'Der Enkel aus Berlin'. Udo Lindenberg and the German Cabaret

Annette Blühdorn

Research output: Contribution to journalArticle

Abstract

In recent years contemporary German popular music has received a fair amount of academic attention. However, the issue of its specifically German roots and origins has been largely neglected. For the most part German popular music is still regarded as an uninspired copy of American and British models. Aiming to redress this misperception, this article focuses on the chanson and cabaret culture of the Weimar era and its significance for the work of Udo Lindenberg. Lindenberg, one of the veterans of German popular music, has described himself as Marlene Dietrich’s ‘Enkel aus Berlin’ and as ‘Vermächtnisnehmer’ of the 1920s’ and 1930s’ chanson and cabaret culture. By exploring the legitimacy of this proud self–description, the article seeks to contribute to the study of German popular music and, more specifically, to show that the work of Udo Lindenberg deserves to be taken more seriously than it has been so far.
Original languageEnglish
Pages (from-to)416-433
Number of pages18
JournalGerman Life and Letters
Volume55
Issue number4
DOIs
Publication statusPublished - Oct 2002

Fingerprint

cabaret
Berlin
music
legitimacy
Popular music
Cabaret

Cite this

'Der Enkel aus Berlin'. Udo Lindenberg and the German Cabaret. / Blühdorn, Annette.

In: German Life and Letters, Vol. 55, No. 4, 10.2002, p. 416-433.

Research output: Contribution to journalArticle

Blühdorn, Annette. / 'Der Enkel aus Berlin'. Udo Lindenberg and the German Cabaret. In: German Life and Letters. 2002 ; Vol. 55, No. 4. pp. 416-433.
@article{c364d295539e44e6a505f6e2bbc6f88a,
title = "'Der Enkel aus Berlin'. Udo Lindenberg and the German Cabaret",
abstract = "In recent years contemporary German popular music has received a fair amount of academic attention. However, the issue of its specifically German roots and origins has been largely neglected. For the most part German popular music is still regarded as an uninspired copy of American and British models. Aiming to redress this misperception, this article focuses on the chanson and cabaret culture of the Weimar era and its significance for the work of Udo Lindenberg. Lindenberg, one of the veterans of German popular music, has described himself as Marlene Dietrich’s ‘Enkel aus Berlin’ and as ‘Verm{\"a}chtnisnehmer’ of the 1920s’ and 1930s’ chanson and cabaret culture. By exploring the legitimacy of this proud self–description, the article seeks to contribute to the study of German popular music and, more specifically, to show that the work of Udo Lindenberg deserves to be taken more seriously than it has been so far.",
author = "Annette Bl{\"u}hdorn",
year = "2002",
month = "10",
doi = "10.1111/1468-0483.00238",
language = "English",
volume = "55",
pages = "416--433",
journal = "German Life and Letters",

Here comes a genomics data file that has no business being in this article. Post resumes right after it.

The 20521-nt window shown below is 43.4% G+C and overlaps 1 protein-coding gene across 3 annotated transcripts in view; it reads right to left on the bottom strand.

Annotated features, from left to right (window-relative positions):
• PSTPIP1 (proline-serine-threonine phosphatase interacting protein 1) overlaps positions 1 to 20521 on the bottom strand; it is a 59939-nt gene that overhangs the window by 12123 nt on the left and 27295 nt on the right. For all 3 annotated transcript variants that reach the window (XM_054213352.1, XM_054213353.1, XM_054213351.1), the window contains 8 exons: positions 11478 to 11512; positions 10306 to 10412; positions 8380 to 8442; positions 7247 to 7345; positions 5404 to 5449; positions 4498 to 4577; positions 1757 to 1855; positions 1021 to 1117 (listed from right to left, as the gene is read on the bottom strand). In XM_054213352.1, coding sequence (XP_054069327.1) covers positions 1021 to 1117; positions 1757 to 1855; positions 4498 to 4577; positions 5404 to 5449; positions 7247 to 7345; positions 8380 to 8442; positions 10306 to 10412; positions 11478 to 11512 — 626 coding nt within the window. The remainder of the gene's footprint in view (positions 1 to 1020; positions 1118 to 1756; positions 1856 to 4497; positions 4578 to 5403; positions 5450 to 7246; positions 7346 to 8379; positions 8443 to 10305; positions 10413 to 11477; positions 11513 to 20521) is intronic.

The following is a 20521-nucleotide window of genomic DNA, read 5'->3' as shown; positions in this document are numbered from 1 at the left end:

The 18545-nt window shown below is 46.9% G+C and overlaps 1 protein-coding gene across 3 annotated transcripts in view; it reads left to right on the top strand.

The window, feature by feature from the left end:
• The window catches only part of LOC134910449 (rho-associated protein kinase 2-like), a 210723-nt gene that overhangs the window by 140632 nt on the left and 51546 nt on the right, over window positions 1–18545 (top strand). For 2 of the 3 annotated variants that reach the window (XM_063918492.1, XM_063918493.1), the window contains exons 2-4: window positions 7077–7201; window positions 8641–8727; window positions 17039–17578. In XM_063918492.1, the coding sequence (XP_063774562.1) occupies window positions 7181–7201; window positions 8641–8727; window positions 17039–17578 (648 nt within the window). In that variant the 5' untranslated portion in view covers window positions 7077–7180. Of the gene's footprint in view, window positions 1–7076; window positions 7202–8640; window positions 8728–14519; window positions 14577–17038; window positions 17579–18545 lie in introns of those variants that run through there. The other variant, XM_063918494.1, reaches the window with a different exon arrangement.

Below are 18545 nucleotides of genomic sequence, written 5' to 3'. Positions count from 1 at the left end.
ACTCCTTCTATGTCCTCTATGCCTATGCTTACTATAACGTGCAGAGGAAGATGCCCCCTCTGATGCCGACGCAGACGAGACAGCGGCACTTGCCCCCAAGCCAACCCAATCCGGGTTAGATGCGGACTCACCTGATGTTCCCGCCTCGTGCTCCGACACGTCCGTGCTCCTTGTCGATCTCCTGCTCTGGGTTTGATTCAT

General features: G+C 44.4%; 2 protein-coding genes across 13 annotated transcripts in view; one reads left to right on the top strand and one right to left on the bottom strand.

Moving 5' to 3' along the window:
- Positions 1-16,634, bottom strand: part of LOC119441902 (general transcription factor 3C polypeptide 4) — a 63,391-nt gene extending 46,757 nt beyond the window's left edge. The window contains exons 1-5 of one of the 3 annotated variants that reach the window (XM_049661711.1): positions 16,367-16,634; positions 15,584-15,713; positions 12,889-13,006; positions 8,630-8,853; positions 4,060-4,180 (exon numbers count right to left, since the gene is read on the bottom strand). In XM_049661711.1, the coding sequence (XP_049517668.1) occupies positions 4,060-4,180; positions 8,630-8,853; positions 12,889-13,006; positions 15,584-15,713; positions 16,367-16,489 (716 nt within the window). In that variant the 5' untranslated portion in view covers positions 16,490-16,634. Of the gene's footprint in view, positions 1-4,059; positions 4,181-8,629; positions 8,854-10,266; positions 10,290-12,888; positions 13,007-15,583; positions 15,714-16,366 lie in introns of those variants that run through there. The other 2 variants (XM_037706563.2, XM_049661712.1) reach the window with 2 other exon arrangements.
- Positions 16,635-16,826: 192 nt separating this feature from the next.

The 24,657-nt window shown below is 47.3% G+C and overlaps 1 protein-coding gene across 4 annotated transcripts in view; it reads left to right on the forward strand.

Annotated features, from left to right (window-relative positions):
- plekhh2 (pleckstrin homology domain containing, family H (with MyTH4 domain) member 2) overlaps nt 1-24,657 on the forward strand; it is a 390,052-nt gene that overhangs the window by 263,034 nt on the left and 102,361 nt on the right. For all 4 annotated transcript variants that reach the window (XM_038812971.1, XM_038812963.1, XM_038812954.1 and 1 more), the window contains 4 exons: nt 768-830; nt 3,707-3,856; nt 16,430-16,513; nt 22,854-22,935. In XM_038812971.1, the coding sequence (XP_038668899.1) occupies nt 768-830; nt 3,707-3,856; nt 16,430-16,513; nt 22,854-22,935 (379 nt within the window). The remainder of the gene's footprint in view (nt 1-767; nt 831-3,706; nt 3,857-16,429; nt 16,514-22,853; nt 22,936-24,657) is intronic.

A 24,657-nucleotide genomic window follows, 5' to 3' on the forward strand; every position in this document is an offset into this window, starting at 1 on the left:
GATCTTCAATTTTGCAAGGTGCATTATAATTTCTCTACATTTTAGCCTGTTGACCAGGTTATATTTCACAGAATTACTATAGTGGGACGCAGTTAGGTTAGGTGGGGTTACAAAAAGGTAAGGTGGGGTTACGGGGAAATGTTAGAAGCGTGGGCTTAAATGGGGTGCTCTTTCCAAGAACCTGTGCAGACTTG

issn = "0016-8777",
publisher = "Wiley-Blackwell",
number = "4",

}

TY - JOUR

T1 - 'Der Enkel aus Berlin'. Udo Lindenberg and the German Cabaret

AU - Blühdorn, Annette

PY - 2002/10

Y1 - 2002/10

N2 - In recent years contemporary German popular music has received a fair amount of academic attention. However, the issue of its specifically German roots and origins has been largely neglected. For the most part German popular music is still regarded as an uninspired copy of American and British models. Aiming to redress this misperception, this article focuses on the chanson and cabaret culture of the Weimar era and its significance for the work of Udo Lindenberg. Lindenberg, one of the veterans of German popular music, has described himself as Marlene Dietrich’s ‘Enkel aus Berlin’ and as ‘Vermächtnisnehmer’ of the 1920s’ and 1930s’ chanson and cabaret culture. By exploring the legitimacy of this proud self–description, the article seeks to contribute to the study of German popular music and, more specifically, to show that the work of Udo Lindenberg deserves to be taken more seriously than it has been so far.

AB - In recent years contemporary German popular music has received a fair amount of academic attention. However, the issue of its specifically German roots and origins has been largely neglected. For the most part German popular music is still regarded as an uninspired copy of American and British models. Aiming to redress this misperception, this article focuses on the chanson and cabaret culture of the Weimar era and its significance for the work of Udo Lindenberg. Lindenberg, one of the veterans of German popular music, has described himself as Marlene Dietrich’s ‘Enkel aus Berlin’ and as ‘Vermächtnisnehmer’ of the 1920s’ and 1930s’ chanson and cabaret culture. By exploring the legitimacy of this proud self–description, the article seeks to contribute to the study of German popular music and, more specifically, to show that the work of Udo Lindenberg deserves to be taken more seriously than it has been so far.

UR - http://dx.doi.org/10.1111/1468-0483.00238

U2 - 10.1111/1468-0483.00238

DO - 10.1111/1468-0483.00238

M3 - Article

VL - 55

SP - 416

EP - 433

JO - German Life and Letters

JF - German Life and Letters

SN - 0016-8777

IS - 4

ER -